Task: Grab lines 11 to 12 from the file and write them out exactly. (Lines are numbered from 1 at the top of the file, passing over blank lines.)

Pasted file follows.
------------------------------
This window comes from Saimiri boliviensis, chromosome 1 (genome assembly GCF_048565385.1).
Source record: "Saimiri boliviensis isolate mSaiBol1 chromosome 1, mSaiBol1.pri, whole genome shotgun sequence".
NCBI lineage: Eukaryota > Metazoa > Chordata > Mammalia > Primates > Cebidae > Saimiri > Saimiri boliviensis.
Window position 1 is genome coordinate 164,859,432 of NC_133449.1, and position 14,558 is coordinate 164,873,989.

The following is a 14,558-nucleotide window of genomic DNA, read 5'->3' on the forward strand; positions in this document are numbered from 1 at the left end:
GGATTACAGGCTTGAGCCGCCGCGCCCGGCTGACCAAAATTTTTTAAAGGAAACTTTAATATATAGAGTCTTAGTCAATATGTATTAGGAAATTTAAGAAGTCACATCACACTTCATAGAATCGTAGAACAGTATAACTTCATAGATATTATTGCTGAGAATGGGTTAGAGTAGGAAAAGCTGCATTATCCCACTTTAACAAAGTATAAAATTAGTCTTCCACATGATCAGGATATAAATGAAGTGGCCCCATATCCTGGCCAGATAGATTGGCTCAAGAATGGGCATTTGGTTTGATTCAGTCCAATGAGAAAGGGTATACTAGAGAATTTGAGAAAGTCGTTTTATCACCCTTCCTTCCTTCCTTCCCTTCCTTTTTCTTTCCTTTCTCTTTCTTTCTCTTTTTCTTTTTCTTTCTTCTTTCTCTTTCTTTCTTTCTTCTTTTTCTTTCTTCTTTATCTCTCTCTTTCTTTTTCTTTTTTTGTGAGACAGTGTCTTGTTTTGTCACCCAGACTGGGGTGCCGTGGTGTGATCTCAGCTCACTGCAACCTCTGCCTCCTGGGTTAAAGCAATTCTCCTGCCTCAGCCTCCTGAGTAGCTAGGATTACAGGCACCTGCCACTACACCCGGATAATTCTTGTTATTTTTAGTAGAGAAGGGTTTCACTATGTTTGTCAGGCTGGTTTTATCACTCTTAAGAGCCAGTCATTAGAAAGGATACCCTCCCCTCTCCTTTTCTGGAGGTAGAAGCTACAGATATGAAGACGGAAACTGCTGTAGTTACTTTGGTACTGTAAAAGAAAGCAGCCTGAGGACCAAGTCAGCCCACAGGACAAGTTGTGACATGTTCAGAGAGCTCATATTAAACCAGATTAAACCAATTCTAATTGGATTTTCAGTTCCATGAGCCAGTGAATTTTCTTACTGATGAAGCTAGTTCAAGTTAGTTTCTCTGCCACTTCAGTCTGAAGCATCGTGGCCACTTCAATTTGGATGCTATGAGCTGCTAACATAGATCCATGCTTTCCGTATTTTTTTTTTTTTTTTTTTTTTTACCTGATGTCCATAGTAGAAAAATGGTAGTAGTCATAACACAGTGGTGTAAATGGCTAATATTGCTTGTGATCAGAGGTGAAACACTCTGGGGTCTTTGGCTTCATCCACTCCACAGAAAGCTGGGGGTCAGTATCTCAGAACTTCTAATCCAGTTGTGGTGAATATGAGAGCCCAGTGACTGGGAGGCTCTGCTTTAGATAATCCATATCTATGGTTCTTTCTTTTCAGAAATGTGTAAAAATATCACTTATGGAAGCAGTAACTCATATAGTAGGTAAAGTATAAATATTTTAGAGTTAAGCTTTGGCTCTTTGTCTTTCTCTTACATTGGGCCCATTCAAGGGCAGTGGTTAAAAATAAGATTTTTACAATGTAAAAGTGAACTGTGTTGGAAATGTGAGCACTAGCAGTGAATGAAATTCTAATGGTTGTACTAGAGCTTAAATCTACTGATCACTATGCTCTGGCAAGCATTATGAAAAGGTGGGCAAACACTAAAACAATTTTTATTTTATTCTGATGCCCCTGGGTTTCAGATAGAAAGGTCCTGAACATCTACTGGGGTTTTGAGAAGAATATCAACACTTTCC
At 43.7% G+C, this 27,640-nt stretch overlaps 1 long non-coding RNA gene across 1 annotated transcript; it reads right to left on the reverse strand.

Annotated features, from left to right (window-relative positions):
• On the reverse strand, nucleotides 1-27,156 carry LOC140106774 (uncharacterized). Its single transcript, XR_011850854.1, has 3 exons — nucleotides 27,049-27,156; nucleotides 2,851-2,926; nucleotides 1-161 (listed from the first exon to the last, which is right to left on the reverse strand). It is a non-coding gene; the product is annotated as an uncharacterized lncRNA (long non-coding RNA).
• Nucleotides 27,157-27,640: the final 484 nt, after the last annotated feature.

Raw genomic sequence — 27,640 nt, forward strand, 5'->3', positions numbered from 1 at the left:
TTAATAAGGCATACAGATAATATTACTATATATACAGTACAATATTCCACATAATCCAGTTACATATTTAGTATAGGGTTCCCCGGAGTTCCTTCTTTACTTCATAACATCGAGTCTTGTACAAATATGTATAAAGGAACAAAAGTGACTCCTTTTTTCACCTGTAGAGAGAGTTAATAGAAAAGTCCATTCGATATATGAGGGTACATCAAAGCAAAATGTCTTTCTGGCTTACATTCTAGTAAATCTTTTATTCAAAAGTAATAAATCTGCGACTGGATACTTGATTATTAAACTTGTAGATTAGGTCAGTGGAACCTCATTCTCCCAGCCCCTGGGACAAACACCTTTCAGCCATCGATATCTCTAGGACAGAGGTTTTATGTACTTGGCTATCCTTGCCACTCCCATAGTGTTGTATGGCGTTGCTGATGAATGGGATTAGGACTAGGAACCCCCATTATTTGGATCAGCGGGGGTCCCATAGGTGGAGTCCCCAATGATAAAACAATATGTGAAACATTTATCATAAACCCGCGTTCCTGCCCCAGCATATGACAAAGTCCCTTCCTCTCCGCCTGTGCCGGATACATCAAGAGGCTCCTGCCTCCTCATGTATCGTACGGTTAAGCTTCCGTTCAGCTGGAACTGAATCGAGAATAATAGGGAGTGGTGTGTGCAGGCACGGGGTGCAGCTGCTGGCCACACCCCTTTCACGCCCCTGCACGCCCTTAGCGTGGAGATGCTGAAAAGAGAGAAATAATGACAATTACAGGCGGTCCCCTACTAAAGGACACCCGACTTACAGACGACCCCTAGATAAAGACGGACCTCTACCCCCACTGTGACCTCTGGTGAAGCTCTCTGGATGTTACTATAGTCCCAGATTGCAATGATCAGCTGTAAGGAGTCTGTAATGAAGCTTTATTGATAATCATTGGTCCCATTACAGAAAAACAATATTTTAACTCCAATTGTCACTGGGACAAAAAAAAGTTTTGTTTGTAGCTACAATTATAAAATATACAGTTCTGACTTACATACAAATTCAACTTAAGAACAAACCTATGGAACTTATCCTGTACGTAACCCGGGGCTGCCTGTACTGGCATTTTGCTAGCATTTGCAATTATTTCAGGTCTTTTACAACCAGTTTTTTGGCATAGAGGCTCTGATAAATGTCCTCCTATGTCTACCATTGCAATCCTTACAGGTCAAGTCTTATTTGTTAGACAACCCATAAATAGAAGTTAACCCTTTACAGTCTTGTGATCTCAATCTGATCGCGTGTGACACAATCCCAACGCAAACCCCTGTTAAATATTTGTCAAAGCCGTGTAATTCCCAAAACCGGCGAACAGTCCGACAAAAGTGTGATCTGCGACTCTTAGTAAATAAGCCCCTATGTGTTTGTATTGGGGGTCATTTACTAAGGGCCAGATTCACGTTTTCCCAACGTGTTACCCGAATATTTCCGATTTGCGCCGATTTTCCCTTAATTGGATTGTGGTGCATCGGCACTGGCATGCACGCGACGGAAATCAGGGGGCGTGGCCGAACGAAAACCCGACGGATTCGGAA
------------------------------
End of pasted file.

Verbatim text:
Raw genomic sequence — 27,640 nt, forward strand, 5'->3', positions numbered from 1 at the left:
TTAATAAGGCATACAGATAATATTACTATATATACAGTACAATATTCCACATAATCCAGTTACATATTTAGTATAGGGTTCCCCGGAGTTCCTTCTTTACTTCATAACATCGAGTCTTGTACAAATATGTATAAAGGAACAAAAGTGACTCCTTTTTTCACCTGTAGAGAGAGTTAATAGAAAAGTCCATTCGATATATGAGGGTACATCAAAGCAAAATGTCTTTCTGGCTTACATTCTAGTAAATCTTTTATTCAAAAGTAATAAATCTGCGACTGGATACTTGATTATTAAACTTGTAGATTAGGTCAGTGGAACCTCATTCTCCCAGCCCCTGGGACAAACACCTTTCAGCCATCGATATCTCTAGGACAGAGGTTTTATGTACTTGGCTATCCTTGCCACTCCCATAGTGTTGTATGGCGTTGCTGATGAATGGGATTAGGACTAGGAACCCCCATTATTTGGATCAGCGGGGGTCCCATAGGTGGAGTCCCCAATGATAAAACAATATGTGAAACATTTATCATAAACCCGCGTTCCTGCCCCAGCATATGACAAAGTCCCTTCCTCTCCGCCTGTGCCGGATACATCAAGAGGCTCCTGCCTCCTCATGTATCGTACGGTTAAGCTTCCGTTCAGCTGGAACTGAATCGAGAATAATAGGGAGTGGTGTGTGCAGGCACGGGGTGCAGCTGCTGGCCACACCCCTTTCACGCCCCTGCACGCCCTTAGCGTGGAGATGCTGAAAAGAGAGAAATAATGACAATTACAGGCGGTCCCCTACTAAAGGACACCCGACTTACAGACGACCCCTAGATAAAGACGGACCTCTACCCCCACTGTGACCTCTGGTGAAGCTCTCTGGATGTTACTATAGTCCCAGATTGCAATGATCAGCTGTAAGGAGTCTGTAATGAAGCTTTATTGATAATCATTGGTCCCATTACAGAAAAACAATATTTTAACTCCAATTGTCACTGGGACAAAAAAAAGTTTTGTTTGTAGCTACAATTATAAAATATACAGTTCTGACTTACATACAAATTCAACTTAAGAACAAACCTATGGAACTTATCCTGTACGTAACCCGGGGCTGCCTGTACTGGCATTTTGCTAGCATTTGCAATTATTTCAGGTCTTTTACAACCAGTTTTTTGGCATAGAGGCTCTGATAAATGTCCTCCTATGTCTACCATTGCAATCCTTACAGGTCAAGTCTTATTTGTTAGACAACCCATAAATAGAAGTTAACCCTTTACAGTCTTGTGATCTCAATCTGATCGCGTGTGACACAATCCCAACGCAAACCCCTGTTAAATATTTGTCAAAGCCGTGTAATTCCCAAAACCGGCGAACAGTCCGACAAAAGTGTGATCTGCGACTCTTAGTAAATAAGCCCCTATGTGTTTGTATTGGGGGTCATTTACTAAGGGCCAGATTCACGTTTTCCCAACGTGTTACCCGAATATTTCCGATTTGCGCCGATTTTCCCTTAATTGGATTGTGGTGCATCGGCACTGGCATGCACGCGACGGAAATCAGGGGGCGTGGCCGAACGAAAACCCGACGGATTCGGAA